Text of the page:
Located in practically every room in every home, electrical outlets and receptacles represent a constant and real danger wherever young children are found. Tamper resistant receptacle (TRR) technology provides a simple, affordable, permanent solution to help prevent childhood shock and burn injuries caused by tampering with wall outlets.
What are tamper resistant receptacles, or TRRs?
TRRs have a very similar appearance to standard wall outlets, but they are actually designed with spring-loaded receptacle cover plates that close off the receptacle openings, or slots.
Why do I need TRRs?
Every year in the United States, more than 2,400 children under the age of 10 are treated in hospital emergency rooms for electrical shock or burns caused by tampering with a wall outlet around the home – that is seven children a day.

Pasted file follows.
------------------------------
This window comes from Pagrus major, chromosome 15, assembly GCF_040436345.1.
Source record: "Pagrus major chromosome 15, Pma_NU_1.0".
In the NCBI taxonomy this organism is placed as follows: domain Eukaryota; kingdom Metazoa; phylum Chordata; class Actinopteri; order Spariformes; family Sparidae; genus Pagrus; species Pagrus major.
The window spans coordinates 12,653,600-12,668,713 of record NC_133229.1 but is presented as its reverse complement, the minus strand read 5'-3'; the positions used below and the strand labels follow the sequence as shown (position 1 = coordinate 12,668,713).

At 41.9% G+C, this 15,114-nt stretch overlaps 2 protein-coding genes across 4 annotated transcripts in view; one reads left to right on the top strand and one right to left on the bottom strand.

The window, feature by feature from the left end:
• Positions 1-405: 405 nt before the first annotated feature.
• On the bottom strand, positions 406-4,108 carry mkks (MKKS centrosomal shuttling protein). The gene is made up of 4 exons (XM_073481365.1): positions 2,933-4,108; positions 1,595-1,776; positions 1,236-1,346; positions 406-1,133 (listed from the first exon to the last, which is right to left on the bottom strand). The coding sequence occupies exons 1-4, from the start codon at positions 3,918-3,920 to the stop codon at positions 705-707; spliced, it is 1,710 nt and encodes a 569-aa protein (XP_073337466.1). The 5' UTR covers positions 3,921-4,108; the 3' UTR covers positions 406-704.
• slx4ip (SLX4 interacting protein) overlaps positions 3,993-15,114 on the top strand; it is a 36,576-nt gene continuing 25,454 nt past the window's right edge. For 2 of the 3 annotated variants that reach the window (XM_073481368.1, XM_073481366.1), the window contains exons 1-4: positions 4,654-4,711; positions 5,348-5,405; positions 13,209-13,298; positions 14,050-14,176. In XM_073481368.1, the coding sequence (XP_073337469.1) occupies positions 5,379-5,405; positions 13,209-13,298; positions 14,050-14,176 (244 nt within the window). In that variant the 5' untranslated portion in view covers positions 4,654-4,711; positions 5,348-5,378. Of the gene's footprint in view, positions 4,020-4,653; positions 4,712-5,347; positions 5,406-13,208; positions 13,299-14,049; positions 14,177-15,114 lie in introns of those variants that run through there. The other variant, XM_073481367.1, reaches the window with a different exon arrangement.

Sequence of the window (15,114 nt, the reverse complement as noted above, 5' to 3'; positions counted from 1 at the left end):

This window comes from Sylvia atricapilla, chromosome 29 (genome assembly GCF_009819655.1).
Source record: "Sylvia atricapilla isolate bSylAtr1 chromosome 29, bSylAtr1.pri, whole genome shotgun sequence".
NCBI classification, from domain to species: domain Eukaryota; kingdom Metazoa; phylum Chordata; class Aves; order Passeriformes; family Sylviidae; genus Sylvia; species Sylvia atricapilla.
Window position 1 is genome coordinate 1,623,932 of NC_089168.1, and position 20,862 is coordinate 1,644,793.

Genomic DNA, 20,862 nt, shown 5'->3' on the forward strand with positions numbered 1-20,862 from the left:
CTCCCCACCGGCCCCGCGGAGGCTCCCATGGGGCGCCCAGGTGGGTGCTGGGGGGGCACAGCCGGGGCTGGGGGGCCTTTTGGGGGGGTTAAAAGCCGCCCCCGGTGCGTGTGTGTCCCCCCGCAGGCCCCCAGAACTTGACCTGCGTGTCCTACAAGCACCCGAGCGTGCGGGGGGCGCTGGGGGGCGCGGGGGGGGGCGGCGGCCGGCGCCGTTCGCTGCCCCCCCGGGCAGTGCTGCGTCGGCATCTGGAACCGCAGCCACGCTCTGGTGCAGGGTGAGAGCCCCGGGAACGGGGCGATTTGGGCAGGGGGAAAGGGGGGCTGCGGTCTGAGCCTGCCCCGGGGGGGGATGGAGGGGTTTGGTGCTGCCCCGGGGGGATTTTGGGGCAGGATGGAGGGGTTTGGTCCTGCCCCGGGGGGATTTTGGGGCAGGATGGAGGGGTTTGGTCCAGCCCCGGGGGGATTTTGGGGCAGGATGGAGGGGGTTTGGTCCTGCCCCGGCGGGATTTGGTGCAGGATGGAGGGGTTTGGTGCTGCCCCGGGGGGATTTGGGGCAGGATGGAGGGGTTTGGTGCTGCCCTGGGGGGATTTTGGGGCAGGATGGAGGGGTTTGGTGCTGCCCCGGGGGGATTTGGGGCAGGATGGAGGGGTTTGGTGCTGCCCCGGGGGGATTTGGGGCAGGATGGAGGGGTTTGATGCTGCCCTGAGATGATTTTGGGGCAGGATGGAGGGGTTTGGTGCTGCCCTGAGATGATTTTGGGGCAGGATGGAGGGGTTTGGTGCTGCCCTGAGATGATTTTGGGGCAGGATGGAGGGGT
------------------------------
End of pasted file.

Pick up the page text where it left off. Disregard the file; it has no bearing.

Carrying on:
Nearly one-third of these injuries occur when a small child attempts to insert household objects such as hairpins, keys, or paperclips into the receptacle.
How do TRRs work?
When equal pressure is simultaneously applied to both sides, the receptacle cover plates open, allowing a standard plug to make contact with the receptacle contact points. Without this synchronized pressure, the cover plates remain closed, preventing the insertion of foreign objects.
Are TRRs effective?
TRRs have proven to be so effective that the 2011 National Electrical Code (NEC) requires installation of TRRs in all new home construction.
Although not widely used in homes until recently, tamper resistant receptacles have been required in hospital pediatric care facilities for more than 20 years.
How much do TRRs cost?
The cost of installing a TRR in a newly constructed home is only about $0.50 more than a traditional receptacle.
Existing homes can be easily retrofitted with tamper resistant receptacles for as little as $2.00 per outlet.
Can I install them myself?
TRR’s use the same installation guidelines that apply to standard receptacles and should only be installed by a licensed, qualified electrician.